Posted June 8, 2011on:
So last weekend was the biggest literary festival in the Northeast, the Printers Row Lit Fest in Chicago. I drove out as usual, but this time my son was not with me. He had summer classes, so my daughter went with me instead, which was useful as my daughter is much more sales-oriented than my son, so we were able to handle the crush of customers and keep track of what we were doing much better. That was important as we were experimenting with a new pitch and had more than usual to keep track of. Can you spell BOGO? Well, actually, you can since I just spelled it out for you. On the other hand the stuff we had to keep track of over there meant we had less to put out over here, so we were able to fit the rest of our books on the table in a much more pleasing display. Not crammed.
Friday was the long drive, a 14-hour trip through 6 states. NY and NJ are okay, about 2.5 hours total and done. Pennsylvania is a bit harder to take, a 4.5 hour trip that is enjoyable at first but you really can’t wait for it to be over by the time you’re done. It doesn’t help that parts of PA put up mile markers every tenth of a mile, so you’re forced to watch the pot boil and we all know watched pots take just forever to boil. (And I have that same trip to look forward to next month when I go to Pittsburgh for Confluence. Except that the roads will be worse and it’ll take me 7 hours to get out instead of 4.5. These last 2 years I’ve gotten home from Confluence at 2 in the morning, after leaving at 4:30 on a Sunday afternoon. What the hell all those cars and trucks are doing on the road at that hour I don’t know.)
Anyway, I also realized that my first trip through Ohio years back I must have been diverted way the hell north through Cleveland, which explains why the trip that year took so much longer than any other year. There isn’t much to say about Ohio and Indiana except that they’re flat. And there was an accident at some point, a tandem trailer that tipped over and crushed some poor car. I hope there was no one in the passenger seat. I met a lady at the next rest stop who decided to buy a copy of St. Martin’s Moon because it isn’t every day you get to meet the author. That was nice.
We were at a Days Inn again this year, and my publisher and all of her authors gathered there as well. We got into the hotel parking lot just as they were getting into their cars to go to a restaurant for a dinner together, so naturally we went along. It was more of Chicago then I’ve been able to see so far, since previous trips involved highways that took me to and from the event with little opportunity to see anything. Then we went back to the hotel and basically crashed until the next day. Thanks to some construction we were turned around but managed to get there right behind the rest of our group, who had, like, directions and stuff. Cheaters.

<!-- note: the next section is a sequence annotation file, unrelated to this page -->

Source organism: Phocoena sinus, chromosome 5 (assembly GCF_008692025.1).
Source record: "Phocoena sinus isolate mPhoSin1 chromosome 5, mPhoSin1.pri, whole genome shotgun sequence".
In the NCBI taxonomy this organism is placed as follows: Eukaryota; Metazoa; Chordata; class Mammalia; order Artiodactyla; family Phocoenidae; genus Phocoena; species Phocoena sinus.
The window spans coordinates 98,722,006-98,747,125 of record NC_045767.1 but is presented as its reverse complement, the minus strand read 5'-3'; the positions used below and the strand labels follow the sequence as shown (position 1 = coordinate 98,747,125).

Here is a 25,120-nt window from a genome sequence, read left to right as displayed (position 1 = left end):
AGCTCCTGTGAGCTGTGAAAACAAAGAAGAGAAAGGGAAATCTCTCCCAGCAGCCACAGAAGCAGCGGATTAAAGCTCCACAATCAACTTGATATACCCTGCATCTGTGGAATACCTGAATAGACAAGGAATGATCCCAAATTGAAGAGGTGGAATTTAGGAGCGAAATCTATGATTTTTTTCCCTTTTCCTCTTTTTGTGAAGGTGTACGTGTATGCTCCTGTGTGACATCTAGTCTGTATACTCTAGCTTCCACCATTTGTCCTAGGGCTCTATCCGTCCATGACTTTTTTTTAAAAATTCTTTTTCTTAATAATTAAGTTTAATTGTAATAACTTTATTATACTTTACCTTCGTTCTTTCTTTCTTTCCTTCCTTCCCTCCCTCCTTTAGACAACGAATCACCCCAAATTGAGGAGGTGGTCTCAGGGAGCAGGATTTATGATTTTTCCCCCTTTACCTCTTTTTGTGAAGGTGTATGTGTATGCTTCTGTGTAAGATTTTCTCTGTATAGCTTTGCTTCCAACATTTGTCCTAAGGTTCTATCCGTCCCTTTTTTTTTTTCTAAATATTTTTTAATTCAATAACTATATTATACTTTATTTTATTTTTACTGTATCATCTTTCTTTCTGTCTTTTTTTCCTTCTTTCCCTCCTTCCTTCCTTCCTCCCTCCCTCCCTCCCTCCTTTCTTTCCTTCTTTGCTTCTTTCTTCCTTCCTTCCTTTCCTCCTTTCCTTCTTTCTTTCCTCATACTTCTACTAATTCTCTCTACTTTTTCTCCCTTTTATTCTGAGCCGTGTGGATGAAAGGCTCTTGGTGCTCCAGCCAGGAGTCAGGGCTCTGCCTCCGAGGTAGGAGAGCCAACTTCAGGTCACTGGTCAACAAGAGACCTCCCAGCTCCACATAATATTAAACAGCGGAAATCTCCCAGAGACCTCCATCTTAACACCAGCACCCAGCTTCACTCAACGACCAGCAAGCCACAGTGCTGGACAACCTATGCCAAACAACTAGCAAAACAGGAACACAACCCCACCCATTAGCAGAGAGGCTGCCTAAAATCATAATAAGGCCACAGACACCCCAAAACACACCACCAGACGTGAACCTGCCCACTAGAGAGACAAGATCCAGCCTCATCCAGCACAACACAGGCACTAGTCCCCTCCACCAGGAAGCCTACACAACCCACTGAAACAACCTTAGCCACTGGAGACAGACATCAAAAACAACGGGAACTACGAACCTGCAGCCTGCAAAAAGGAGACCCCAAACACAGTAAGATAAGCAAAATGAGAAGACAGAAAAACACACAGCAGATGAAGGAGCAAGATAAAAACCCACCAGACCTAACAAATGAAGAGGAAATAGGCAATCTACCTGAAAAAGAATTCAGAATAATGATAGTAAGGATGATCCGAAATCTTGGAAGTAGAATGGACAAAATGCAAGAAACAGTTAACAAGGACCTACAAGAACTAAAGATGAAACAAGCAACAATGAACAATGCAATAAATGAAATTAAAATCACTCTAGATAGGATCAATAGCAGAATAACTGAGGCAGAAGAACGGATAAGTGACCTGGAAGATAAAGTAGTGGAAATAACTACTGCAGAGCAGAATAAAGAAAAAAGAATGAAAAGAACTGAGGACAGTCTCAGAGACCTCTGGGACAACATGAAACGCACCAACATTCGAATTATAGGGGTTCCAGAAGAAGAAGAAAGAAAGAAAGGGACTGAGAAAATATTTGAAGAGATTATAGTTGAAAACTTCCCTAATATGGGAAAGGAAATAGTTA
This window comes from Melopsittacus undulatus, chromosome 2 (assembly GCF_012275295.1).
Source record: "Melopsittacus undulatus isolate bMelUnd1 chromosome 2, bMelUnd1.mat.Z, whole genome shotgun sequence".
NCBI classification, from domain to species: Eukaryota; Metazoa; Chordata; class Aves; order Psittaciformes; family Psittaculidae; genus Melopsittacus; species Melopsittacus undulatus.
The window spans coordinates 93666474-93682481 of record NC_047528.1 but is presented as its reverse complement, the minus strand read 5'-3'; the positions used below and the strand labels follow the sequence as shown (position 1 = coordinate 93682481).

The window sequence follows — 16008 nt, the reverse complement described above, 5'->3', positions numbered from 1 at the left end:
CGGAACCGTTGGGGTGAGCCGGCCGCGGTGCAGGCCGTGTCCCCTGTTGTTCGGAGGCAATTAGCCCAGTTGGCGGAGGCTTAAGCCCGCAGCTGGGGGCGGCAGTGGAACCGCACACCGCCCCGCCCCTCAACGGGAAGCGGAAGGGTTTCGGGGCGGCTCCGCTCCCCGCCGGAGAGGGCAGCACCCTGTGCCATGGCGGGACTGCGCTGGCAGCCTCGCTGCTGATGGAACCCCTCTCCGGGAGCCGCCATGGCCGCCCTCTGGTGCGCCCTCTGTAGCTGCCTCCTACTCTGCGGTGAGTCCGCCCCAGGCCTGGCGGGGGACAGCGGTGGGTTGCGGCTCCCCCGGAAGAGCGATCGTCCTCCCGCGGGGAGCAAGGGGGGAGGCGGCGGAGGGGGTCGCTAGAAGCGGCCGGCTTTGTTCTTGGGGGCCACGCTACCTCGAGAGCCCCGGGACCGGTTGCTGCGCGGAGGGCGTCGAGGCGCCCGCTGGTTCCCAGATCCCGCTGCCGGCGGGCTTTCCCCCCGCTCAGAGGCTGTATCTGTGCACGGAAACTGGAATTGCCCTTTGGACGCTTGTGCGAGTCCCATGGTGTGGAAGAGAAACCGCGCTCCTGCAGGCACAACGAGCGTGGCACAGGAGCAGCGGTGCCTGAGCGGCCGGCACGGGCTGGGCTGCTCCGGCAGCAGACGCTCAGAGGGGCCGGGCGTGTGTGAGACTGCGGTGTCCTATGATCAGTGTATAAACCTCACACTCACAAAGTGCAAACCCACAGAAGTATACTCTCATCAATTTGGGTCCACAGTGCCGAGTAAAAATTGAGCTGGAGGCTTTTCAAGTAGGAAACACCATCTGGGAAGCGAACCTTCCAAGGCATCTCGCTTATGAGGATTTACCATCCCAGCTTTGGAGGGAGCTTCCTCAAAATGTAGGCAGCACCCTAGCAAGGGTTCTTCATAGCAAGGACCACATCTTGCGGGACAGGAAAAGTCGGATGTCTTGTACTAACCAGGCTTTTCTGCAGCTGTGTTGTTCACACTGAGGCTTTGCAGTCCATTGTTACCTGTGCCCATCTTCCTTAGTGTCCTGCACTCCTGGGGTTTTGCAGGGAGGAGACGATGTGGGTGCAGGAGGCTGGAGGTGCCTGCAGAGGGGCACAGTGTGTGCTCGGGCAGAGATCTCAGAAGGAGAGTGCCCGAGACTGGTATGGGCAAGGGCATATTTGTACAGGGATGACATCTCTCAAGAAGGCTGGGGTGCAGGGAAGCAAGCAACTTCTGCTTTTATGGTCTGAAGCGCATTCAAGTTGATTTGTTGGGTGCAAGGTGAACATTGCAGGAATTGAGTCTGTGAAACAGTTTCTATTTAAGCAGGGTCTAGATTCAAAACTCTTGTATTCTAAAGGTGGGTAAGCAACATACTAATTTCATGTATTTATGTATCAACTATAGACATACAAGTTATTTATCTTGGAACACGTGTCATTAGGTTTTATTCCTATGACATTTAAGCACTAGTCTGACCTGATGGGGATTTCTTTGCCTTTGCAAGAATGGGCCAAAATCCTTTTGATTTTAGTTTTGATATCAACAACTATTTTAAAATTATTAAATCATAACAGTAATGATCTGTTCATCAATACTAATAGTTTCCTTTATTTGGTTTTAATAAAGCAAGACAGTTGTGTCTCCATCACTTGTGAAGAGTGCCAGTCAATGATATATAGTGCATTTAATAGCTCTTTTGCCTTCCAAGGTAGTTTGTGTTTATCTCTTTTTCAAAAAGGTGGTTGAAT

The weather was not cooperative. We’d been told it would be cool and rainy, only it was hot. We were all overdressed for that day. Like every other PR for the last few years it rained, but we had several tarps and some good notice, so when the skies opened up we had everything under cover and all the boxes off the ground. And the people of Chicago don’t let a little rain stop them. The following day was a lot cooler, and of course we were all underdressed for that weather, especially towards the evening when we were in the shade and Dearborn Ave became a wind tunnel off the lake. We sold about twice as many books on Sunday as we did on Saturday, so I’m not complaining at all.
There were several of us there, Echelon being the sort of publisher that really makes an effort to get its authors out and about. Sean Hayden, Gale Borger, Jen Wylie, Bob Goldsborough, Claudia Whitsitt, Luisa Buehler, Marlis Day, Jenny Turner, Sam Morton, Norm Cowie, and Martin Bartloff were on the other three sides of the tent (yes I remembered them all and yes they’re in order), along with a lady who wrote children’s books and seemed very nice, but whose name I never got. She’s identified in several of the photos everyone else managed to take. Usually when my back was turned.
The trip back was a bit longer than the trip out, since I didn’t get a lot of sleep the night before and that really sucks for driving 800+ miles. But we survived. This post is the longest piece of writing I’ve done since then, so I must be feeling better now. We managed to sell over a hundred books, and gave away even more ducks! I also came up with a story idea. Martin and I had been talking about pantsing v. outlining at dinner, and I imagined (while driving home on Monday) him proposing a line to see if I could pants a story out of it. Which I did. But I really want to finish Ghostkiller.
How was your weekend?